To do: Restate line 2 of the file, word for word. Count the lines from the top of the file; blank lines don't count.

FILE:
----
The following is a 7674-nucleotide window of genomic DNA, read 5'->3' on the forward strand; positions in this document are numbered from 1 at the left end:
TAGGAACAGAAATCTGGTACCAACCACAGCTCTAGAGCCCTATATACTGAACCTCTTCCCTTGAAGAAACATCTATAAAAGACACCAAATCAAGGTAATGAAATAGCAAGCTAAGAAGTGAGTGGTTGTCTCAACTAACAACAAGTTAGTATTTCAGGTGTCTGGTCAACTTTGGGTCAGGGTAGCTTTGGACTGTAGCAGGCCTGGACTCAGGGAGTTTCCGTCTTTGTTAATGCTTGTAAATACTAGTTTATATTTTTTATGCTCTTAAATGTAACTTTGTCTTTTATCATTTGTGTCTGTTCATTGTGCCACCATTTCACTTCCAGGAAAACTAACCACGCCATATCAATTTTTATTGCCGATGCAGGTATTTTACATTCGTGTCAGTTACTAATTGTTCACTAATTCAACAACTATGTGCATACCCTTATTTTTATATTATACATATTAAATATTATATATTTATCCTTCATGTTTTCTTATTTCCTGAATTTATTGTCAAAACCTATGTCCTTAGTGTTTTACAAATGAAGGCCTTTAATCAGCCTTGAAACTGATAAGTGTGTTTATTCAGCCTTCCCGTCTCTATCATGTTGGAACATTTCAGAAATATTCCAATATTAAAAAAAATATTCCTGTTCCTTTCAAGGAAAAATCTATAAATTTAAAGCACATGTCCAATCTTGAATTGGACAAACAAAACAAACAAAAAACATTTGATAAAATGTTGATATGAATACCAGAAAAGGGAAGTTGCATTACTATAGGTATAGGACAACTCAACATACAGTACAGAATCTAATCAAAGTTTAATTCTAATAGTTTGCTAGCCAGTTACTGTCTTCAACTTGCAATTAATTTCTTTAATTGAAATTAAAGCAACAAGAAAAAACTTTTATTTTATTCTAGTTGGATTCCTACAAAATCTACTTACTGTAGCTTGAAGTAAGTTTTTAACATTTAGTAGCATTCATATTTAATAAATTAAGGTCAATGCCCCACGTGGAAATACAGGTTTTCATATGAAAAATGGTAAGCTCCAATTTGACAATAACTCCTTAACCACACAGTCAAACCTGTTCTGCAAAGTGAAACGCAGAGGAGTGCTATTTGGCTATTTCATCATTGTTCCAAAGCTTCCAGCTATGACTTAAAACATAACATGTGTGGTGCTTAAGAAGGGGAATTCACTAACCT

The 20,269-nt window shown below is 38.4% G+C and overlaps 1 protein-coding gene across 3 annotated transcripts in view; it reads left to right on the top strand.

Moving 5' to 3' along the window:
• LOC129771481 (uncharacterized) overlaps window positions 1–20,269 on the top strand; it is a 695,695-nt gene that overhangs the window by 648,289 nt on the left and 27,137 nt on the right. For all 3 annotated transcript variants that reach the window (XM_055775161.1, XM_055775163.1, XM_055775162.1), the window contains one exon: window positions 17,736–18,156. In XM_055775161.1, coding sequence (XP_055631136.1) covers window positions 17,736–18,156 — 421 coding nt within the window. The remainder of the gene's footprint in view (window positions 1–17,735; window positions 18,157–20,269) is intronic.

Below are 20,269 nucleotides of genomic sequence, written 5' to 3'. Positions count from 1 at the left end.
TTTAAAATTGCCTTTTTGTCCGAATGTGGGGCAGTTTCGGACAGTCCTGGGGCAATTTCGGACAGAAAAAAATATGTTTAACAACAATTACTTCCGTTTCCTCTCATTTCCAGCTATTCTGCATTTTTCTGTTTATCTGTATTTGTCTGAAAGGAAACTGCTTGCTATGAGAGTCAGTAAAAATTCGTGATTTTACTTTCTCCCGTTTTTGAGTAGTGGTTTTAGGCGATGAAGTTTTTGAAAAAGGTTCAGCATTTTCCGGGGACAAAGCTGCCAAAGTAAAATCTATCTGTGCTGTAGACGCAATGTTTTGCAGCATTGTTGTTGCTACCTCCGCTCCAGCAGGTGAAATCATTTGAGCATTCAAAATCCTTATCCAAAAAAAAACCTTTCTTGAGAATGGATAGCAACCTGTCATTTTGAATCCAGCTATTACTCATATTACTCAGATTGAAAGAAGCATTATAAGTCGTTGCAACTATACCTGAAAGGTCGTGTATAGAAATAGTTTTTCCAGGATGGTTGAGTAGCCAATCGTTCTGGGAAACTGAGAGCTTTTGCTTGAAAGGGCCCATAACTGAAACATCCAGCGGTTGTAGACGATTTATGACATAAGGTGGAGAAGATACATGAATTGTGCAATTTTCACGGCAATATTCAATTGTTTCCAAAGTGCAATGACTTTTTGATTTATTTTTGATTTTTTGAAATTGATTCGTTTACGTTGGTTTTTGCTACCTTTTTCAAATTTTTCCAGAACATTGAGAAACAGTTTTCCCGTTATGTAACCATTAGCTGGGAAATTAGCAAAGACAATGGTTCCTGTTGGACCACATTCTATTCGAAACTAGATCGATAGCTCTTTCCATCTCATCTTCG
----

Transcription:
TAGGAACAGAAATCTGGTACCAACCACAGCTCTAGAGCCCTATATACTGAACCTCTTCCCTTGAAGAAACATCTATAAAAGACACCAAATCAAGGTAATGAAATAGCAAGCTAAGAAGTGAGTGGTTGTCTCAACTAACAACAAGTTAGTATTTCAGGTGTCTGGTCAACTTTGGGTCAGGGTAGCTTTGGACTGTAGCAGGCCTGGACTCAGGGAGTTTCCGTCTTTGTTAATGCTTGTAAATACTAGTTTATATTTTTTATGCTCTTAAATGTAACTTTGTCTTTTATCATTTGTGTCTGTTCATTGTGCCACCATTTCACTTCCAGGAAAACTAACCACGCCATATCAATTTTTATTGCCGATGCAGGTATTTTACATTCGTGTCAGTTACTAATTGTTCACTAATTCAACAACTATGTGCATACCCTTATTTTTATATTATACATATTAAATATTATATATTTATCCTTCATGTTTTCTTATTTCCTGAATTTATTGTCAAAACCTATGTCCTTAGTGTTTTACAAATGAAGGCCTTTAATCAGCCTTGAAACTGATAAGTGTGTTTATTCAGCCTTCCCGTCTCTATCATGTTGGAACATTTCAGAAATATTCCAATATTAAAAAAAATATTCCTGTTCCTTTCAAGGAAAAATCTATAAATTTAAAGCACATGTCCAATCTTGAATTGGACAAACAAAACAAACAAAAAACATTTGATAAAATGTTGATATGAATACCAGAAAAGGGAAGTTGCATTACTATAGGTATAGGACAACTCAACATACAGTACAGAATCTAATCAAAGTTTAATTCTAATAGTTTGCTAGCCAGTTACTGTCTTCAACTTGCAATTAATTTCTTTAATTGAAATTAAAGCAACAAGAAAAAACTTTTATTTTATTCTAGTTGGATTCCTACAAAATCTACTTACTGTAGCTTGAAGTAAGTTTTTAACATTTAGTAGCATTCATATTTAATAAATTAAGGTCAATGCCCCACGTGGAAATACAGGTTTTCATATGAAAAATGGTAAGCTCCAATTTGACAATAACTCCTTAACCACACAGTCAAACCTGTTCTGCAAAGTGAAACGCAGAGGAGTGCTATTTGGCTATTTCATCATTGTTCCAAAGCTTCCAGCTATGACTTAAAACATAACATGTGTGGTGCTTAAGAAGGGGAATTCACTAACCT